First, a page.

British oil giant BP today reported a net loss of £890.24 million ($1.4 billion) in the second quarter of 2012, compared with a profit of £3.56 billion ($5.6 billion) last year.
The 35% drop in profit can be blamed to reducing oil prices and a cut in output due to an extensive maintenance programme. Europe’s second-biggest oil company also reported drop in production by 8% to 2.3m barrels of oil equivalent a day.
Production reduced in all the ventures, excluding output from the Russian TNK-BP venture. According to the London-based company, the profits were affected by weaker oil and US gas prices, as well as reductions in output due to planned maintenance.
BP said that the planned maintenance particularly affected high-margin production from the Gulf of Mexico, and lower net income from TNK-BP. Company’s share of net income from its troubled TNK-BP partnership was £445.12 million ($700 million) lower than the first quarter.
The impact of a reduction in oil prices as well as the lag in Russian oil export duty, which is based on earlier higher oil prices, affected the net income of BP. However, increase in BP’s provision for various costs and litigation relating the Gulf of Mexico oil spill helped the company take a pre-tax charge of £539.18 million ($847 million) in the second quarter.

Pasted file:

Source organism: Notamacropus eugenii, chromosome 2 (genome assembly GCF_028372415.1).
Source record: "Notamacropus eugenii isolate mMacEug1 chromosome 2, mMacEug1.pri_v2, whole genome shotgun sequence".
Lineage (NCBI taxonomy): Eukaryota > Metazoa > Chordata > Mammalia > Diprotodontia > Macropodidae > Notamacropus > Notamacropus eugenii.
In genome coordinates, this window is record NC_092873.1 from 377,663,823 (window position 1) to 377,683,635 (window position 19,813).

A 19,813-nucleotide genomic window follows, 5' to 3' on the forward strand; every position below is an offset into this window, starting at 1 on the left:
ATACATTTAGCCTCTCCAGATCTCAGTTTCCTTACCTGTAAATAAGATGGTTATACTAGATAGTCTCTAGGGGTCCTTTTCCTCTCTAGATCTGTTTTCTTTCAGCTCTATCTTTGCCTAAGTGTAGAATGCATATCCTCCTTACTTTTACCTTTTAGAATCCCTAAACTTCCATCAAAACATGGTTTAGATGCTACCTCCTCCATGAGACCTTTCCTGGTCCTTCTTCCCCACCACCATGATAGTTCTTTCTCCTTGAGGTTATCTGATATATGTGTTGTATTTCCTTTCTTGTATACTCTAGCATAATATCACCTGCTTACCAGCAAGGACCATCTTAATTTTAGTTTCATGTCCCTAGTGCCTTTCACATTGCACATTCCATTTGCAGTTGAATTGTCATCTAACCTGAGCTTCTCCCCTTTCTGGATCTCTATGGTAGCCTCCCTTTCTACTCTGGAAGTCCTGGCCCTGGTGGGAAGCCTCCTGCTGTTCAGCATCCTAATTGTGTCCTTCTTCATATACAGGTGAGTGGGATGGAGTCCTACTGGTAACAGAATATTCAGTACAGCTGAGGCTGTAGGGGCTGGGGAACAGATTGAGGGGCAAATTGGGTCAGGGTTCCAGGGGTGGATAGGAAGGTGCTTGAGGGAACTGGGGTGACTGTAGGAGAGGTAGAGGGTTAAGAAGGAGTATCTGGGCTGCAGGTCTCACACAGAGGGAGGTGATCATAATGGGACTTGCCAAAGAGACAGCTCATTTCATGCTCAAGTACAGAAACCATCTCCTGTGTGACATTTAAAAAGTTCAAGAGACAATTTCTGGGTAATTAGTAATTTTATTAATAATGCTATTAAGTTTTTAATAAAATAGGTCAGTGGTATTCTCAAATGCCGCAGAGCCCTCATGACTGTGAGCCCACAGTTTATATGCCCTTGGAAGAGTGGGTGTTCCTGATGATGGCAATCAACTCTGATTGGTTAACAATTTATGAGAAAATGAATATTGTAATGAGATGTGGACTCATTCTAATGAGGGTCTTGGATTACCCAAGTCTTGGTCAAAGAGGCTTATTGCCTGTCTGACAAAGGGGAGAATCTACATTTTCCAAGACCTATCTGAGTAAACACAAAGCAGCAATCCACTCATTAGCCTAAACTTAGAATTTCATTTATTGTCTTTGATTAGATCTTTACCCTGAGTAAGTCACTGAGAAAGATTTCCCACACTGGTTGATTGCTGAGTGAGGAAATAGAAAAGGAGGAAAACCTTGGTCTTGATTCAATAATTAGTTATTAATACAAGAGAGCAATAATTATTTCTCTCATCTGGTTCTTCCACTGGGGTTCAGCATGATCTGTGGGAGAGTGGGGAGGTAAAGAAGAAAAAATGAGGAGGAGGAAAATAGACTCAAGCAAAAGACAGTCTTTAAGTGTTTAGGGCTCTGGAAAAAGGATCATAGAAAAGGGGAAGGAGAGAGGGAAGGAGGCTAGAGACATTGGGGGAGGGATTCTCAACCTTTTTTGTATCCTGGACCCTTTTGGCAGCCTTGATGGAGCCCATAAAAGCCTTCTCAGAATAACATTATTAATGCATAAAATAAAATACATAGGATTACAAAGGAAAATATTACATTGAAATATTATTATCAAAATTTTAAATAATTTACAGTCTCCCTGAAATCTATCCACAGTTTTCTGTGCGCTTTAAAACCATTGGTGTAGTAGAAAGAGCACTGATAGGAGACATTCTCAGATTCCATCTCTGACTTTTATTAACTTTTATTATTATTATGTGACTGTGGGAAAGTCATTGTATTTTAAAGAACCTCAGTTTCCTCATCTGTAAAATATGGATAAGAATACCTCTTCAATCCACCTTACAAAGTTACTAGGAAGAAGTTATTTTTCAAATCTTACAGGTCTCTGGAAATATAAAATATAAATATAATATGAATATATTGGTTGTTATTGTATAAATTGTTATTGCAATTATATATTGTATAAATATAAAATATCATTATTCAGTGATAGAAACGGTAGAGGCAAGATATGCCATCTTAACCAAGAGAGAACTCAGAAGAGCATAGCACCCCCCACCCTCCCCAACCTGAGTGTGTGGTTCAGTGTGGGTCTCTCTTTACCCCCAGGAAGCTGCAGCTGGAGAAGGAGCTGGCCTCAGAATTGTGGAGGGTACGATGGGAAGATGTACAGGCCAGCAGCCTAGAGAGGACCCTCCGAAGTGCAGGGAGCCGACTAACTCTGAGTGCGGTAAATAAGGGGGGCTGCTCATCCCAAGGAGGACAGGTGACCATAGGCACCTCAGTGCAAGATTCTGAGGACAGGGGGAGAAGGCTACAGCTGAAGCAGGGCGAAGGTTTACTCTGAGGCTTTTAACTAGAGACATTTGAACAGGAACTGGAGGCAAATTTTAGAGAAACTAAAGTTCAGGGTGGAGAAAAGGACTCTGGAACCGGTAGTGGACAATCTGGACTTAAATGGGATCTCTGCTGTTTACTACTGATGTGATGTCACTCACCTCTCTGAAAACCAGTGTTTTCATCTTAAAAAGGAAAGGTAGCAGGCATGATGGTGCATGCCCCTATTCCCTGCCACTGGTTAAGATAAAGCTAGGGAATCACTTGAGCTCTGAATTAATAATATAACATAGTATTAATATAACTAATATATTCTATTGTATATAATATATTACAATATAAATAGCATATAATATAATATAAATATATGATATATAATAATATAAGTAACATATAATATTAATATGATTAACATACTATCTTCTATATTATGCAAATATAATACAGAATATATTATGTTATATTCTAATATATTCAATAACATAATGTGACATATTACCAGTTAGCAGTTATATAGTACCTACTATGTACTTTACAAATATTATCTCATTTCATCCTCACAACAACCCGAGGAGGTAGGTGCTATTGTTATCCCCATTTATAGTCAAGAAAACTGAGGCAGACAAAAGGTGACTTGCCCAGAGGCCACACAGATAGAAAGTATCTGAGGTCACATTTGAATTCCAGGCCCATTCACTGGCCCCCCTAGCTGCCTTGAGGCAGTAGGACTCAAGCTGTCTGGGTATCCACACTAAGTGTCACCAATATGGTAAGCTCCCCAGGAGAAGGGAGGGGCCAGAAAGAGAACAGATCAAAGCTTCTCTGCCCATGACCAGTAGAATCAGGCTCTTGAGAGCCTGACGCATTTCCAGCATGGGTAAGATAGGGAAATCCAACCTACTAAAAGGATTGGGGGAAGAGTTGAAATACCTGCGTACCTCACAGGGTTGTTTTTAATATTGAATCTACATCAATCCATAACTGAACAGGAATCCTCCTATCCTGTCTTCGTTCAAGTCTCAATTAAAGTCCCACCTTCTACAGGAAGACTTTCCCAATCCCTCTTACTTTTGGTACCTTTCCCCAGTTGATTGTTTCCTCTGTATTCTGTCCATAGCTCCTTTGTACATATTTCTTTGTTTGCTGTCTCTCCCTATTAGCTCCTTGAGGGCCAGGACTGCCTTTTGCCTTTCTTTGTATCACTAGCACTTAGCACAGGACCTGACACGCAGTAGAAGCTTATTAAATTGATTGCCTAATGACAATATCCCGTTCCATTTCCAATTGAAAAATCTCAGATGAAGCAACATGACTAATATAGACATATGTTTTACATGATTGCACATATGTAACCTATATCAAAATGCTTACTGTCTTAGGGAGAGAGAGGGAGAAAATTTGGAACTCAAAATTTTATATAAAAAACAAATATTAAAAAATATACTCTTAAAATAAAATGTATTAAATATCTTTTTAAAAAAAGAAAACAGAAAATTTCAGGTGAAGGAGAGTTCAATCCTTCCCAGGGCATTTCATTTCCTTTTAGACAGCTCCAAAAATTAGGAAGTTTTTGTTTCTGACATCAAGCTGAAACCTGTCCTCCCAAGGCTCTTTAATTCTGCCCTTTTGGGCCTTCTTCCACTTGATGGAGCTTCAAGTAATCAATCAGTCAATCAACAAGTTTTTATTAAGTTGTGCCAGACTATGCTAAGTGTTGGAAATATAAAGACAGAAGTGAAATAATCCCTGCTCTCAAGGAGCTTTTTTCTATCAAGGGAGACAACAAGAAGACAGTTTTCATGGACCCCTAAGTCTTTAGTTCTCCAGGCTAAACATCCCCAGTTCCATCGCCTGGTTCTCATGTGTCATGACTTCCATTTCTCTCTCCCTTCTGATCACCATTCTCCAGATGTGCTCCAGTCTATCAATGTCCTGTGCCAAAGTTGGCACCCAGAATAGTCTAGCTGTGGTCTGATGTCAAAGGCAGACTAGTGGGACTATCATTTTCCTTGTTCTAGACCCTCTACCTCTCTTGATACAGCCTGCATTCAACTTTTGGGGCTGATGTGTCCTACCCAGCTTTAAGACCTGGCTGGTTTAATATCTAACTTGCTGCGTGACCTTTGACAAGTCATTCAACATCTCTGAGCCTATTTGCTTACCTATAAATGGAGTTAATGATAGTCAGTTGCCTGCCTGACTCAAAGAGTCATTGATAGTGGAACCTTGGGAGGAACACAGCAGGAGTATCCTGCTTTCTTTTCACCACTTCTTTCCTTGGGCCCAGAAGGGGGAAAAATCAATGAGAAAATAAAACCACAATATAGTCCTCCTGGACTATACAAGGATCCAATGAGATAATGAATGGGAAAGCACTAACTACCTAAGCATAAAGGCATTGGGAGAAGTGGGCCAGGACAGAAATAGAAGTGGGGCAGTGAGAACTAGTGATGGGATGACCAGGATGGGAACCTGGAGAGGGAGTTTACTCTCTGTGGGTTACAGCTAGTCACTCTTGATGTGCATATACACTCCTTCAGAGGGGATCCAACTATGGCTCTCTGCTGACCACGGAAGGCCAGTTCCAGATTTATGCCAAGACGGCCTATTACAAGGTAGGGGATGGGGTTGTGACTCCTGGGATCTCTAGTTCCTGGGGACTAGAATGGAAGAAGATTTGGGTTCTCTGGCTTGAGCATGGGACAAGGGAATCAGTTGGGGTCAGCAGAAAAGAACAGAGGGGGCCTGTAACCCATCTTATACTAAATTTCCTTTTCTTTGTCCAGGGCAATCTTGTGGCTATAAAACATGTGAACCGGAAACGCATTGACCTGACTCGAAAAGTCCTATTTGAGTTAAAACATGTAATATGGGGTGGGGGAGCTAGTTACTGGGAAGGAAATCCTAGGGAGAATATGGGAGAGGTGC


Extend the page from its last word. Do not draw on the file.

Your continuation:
Group Chief Executive, Bob Dudley admitted that the company had a weak quarter, but added that company is in rebuilding phase after the 2010 Gulf of Mexico spill. The firm is focusing on higher-margin fields and selling off less profitable assets, said Dudley. BP has already announced it plans to dispose of its half of TNK-BP, which accounts for about a quarter of BP’s production.
“The effects of price movements have impacted our earnings in the quarter,” Dudley said in a statement today. “Our extensive turnaround and maintenance programme, which will continue into the third quarter, is also affecting some aspects of our near term results,” he added.
Bob Dudley said that company expects to gain earning momentum in 2013 as BP completed payments into the Gulf of Mexico Trust Fund, as high-value production comes back on line, and as the impact of new projects ramps up.